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An 83-year-old woman is injured after being gored by a bison at Yellowstone park

A herd of bison are seen in the Lamar Valley of Yellowstone National Park on Aug. 3, 2016.
Matthew Brown
A herd of bison are seen in the Lamar Valley of Yellowstone National Park on Aug. 3, 2016.

An 83-year-old woman was seriously injured after being gored by a bison last weekend in Yellowstone National Park, the National Park Service said.

The bison was “defending its space,” and approached within a few feet of the woman on Saturday, the park said. It lifted her up about a foot off the ground.

Her current condition is unknown, and the incident is being investigated, the park said.

Bison are not usually aggressive, but can be when defending their territory. They injure humans more than any other animal in Yellowstone, and can run three times as fast as humans, the NPS said.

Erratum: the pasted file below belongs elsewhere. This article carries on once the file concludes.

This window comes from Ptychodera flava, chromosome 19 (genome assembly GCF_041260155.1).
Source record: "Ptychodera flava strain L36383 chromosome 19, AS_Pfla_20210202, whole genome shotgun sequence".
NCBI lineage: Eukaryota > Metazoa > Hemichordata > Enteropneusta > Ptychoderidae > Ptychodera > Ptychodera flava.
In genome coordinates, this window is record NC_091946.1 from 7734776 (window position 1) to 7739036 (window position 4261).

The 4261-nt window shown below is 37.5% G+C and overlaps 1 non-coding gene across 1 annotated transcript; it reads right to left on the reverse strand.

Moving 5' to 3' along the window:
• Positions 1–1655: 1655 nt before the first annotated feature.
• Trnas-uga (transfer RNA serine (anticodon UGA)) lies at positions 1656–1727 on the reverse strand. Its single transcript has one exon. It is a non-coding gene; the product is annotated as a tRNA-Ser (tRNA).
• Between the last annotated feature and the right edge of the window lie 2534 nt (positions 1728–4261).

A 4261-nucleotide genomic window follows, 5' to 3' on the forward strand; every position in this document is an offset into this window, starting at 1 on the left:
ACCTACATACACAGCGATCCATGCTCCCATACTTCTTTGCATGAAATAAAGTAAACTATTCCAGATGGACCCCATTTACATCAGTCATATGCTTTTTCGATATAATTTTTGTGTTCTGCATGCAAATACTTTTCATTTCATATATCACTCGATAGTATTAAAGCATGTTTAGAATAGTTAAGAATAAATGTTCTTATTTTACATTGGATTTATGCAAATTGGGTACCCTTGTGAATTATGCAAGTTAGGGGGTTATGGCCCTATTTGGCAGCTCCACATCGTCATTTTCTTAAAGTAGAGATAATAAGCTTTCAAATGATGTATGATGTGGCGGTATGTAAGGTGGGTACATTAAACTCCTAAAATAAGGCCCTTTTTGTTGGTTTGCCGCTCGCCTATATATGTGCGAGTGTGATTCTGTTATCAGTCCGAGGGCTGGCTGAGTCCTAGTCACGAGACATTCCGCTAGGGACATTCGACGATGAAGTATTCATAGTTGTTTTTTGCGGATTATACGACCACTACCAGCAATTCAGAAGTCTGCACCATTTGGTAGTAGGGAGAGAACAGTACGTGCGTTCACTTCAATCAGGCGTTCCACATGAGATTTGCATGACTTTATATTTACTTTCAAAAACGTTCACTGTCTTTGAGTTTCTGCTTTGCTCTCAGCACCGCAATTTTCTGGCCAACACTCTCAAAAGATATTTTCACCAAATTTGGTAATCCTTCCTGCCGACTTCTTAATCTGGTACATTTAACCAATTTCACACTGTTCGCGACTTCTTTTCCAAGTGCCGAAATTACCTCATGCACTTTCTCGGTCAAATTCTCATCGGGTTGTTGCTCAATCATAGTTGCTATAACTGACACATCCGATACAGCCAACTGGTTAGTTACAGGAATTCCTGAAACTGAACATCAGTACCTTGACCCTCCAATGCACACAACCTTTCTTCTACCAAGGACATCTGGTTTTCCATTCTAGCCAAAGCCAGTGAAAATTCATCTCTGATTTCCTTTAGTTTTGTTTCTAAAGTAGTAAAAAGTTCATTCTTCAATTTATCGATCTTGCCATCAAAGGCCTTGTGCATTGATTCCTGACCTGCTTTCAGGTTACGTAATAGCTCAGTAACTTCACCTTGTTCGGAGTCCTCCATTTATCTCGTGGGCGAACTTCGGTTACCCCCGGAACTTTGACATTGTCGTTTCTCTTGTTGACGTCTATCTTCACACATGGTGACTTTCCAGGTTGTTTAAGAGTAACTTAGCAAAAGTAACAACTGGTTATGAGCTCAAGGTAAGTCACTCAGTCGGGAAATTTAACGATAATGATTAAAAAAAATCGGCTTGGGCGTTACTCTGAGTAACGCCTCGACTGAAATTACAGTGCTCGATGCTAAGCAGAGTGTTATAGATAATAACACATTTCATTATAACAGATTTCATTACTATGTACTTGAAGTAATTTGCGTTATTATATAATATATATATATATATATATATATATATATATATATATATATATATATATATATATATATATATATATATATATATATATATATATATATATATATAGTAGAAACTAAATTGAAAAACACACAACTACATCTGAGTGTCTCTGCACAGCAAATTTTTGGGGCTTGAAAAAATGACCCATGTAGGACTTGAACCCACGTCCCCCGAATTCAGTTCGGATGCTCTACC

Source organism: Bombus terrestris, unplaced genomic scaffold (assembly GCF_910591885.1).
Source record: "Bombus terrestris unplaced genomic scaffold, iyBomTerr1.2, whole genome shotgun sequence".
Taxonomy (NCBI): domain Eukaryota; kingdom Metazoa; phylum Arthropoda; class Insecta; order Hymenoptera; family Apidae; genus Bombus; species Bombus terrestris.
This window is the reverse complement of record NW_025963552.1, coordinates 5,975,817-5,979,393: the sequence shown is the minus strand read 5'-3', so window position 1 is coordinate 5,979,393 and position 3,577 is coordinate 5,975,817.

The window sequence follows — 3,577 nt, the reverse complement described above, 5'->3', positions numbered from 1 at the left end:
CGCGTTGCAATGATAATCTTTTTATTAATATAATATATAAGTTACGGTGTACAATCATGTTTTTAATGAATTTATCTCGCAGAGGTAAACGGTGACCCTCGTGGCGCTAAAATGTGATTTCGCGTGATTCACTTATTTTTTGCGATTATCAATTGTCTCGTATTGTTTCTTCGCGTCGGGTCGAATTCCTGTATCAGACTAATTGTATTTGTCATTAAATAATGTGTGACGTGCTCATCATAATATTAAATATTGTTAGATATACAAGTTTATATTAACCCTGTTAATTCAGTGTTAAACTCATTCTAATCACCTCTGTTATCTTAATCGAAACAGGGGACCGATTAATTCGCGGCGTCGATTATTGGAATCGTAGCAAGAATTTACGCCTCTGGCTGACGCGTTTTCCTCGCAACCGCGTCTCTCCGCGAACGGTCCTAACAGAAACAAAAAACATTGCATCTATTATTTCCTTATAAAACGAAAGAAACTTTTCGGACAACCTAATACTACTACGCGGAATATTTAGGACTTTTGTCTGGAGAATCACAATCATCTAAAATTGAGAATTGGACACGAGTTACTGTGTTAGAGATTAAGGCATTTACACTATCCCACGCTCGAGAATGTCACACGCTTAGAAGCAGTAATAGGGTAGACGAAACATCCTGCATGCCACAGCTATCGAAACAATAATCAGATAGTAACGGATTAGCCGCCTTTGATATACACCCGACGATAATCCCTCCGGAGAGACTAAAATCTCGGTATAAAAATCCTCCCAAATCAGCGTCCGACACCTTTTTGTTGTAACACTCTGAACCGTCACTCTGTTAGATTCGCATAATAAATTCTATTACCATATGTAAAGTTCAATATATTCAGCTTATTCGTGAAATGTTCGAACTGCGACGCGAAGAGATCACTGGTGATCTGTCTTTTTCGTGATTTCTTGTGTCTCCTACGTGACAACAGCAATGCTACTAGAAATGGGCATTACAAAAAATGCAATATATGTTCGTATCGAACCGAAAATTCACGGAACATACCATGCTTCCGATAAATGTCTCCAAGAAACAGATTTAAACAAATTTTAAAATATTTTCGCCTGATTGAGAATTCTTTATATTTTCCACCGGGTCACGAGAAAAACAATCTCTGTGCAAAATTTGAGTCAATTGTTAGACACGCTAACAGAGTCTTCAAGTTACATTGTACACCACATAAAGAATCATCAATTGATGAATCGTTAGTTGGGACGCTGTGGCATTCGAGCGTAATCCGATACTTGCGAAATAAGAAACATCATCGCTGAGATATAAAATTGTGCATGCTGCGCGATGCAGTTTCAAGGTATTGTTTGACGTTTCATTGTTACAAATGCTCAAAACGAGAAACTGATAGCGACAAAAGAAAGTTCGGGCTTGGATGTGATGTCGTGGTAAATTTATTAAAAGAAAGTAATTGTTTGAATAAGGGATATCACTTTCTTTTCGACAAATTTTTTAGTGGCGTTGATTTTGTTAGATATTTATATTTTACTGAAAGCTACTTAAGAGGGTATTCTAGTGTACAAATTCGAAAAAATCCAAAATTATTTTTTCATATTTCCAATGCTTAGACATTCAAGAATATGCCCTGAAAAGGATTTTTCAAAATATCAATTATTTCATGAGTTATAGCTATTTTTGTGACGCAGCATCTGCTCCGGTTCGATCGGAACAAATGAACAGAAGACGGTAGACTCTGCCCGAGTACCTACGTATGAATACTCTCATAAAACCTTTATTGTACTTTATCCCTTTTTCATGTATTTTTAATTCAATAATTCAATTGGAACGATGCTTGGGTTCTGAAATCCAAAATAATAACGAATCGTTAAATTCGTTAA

The National Park Service advises visitors to stay away from wild animals if they see them in places such as campsites, parking lots or trails. People should stay at least 25 yards from “bison, elk, bighorn sheep, deer, moose, and coyotes” and at least 100 yards from wolves and bears.

Several people have been gored by bison at Yellowstone in recent years, and last year a tourist from Hawaii pleaded guilty for his handling of a bison calf, which eventually led to its death.

The NPS has said bison are overpopulatedin the park. Many have had to be hunted or caught and slaughtered, while others have been transferred to Native American reservations and tribal lands.

Copyright 2024 NPR

Corrected: June 7, 2024 at 4:21 AM CDT
An earlier version of this story misstated the danger that bison present to people at Yellowstone National Park. The animal, in fact, injures humans more than any other animal at Yellowstone.
Ayana Archie
[Copyright 2024 NPR]
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